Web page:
The United States military's largest region of operations will now be known as "Indo-Pacific Command" instead of "Pacific Command," a symbolic gesture that underscores U.S. commitment to the Indian Ocean region.
U.S. Defense Secretary Jim Mattis announced the name change Wednesday in Hawaii during a ceremony that officially installed Admiral Philip S. Davidson as the top U.S. military commander in the Pacific.
"Over many decades, this command has repeatedly adapted to changing circumstances, and today carries that legacy forward as America focuses west," Mattis said.
PACOM is one of six geographic "Unified Combatant Commands" in the U.S. military. It is by far the largest — stretching from Antarctica to the North Pole, and from California to the Indian Ocean.
The name change is mainly symbolic. U.S. officials say the change will not be accompanied by any movement of U.S. troops or assets and does not reflect a fundamental strategic shift. It will also not result in any re-drawing of the command's area of responsibility, which already includes the Indo-Pacific.
Rather, U.S. officials say the name change is meant to better describe the existing state of affairs in Asia. Pentagon officials have increasingly referred to the "Indo-Pacific" rather than the "Asia Pacific"an acknowledgement of what they see as the growing importance of the Indian Ocean region.
"It is affixing a more expressive and accurate name to U.S. Pacific Command to better reflect the realities of its relationships and missions," says James Kraska, a professor at the U.S. Naval War College. "It is also a function of an increasingly warm relationship with India."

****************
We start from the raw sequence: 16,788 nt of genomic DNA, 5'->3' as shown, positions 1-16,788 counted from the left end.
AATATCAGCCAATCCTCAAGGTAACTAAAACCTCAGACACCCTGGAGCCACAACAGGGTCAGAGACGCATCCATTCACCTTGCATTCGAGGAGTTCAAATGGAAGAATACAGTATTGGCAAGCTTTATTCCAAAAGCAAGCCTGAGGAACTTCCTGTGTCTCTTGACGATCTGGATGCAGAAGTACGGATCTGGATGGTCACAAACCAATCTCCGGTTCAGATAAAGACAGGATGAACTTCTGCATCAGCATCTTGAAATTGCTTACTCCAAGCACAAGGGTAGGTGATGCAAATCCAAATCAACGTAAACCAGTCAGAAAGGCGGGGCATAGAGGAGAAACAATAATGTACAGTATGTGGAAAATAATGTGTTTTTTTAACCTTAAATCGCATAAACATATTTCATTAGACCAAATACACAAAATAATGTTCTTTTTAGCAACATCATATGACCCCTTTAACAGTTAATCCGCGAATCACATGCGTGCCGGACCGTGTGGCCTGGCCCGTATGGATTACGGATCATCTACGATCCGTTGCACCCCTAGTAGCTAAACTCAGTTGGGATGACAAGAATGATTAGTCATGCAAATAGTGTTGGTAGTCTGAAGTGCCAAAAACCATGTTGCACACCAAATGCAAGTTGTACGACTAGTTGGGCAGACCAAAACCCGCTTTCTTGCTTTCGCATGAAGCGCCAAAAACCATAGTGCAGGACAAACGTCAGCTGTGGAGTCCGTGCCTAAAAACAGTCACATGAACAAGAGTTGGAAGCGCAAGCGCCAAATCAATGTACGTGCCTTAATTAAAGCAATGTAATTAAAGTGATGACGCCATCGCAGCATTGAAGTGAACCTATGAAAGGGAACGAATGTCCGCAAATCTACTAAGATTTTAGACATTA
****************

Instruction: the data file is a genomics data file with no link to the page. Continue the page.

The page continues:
M. Taylor Fravel, an international relations professor at the Massachusetts Institute of Technology, says the name change is also likely intended to signal support for the U.S. administration's "Free and Open Indo-Pacific Strategy."
The Trump administration has spoken relatively little about the new Asia strategy. That stands in contrast to the Obama administration, which attempted to carry out a highly publicized "rebalance" toward the Asia-Pacific.
"Without a more detailed description of the strategy, it is hard to tell if resources beyond those outlined in Obama's rebalance strategy will be committed to the region or not," Fravel says.
Davidson is replacing Admiral Harry Harris, the White House's pick to be the next U.S. ambassador to South Korea.
As the U.S. military's top commander in the Pacific, Davidson will oversee an expanded effort to deal with China's growing assertiveness in disputed areas of the South China Sea.
On Tuesday, Mattis said the U.S. military will continue sailing ships near disputed islands in the South China Sea, despite Beijing's increased complaints about the operations.
Earlier this week, two U.S. Navy warships sailed near the Paracel Islands off the coast of Vietnam. China responded by sending two ships to confront the U.S. vessels.
Last week, the Pentagon rescinded an invitation for China to participate in the RIMPAC maritime exercises later this year, citing China's behavior in the South China Sea.
Mattis is now headed for Singapore, where he will take part in the Shangri-La Dialogue, an annual gathering of Asian defense and other leaders.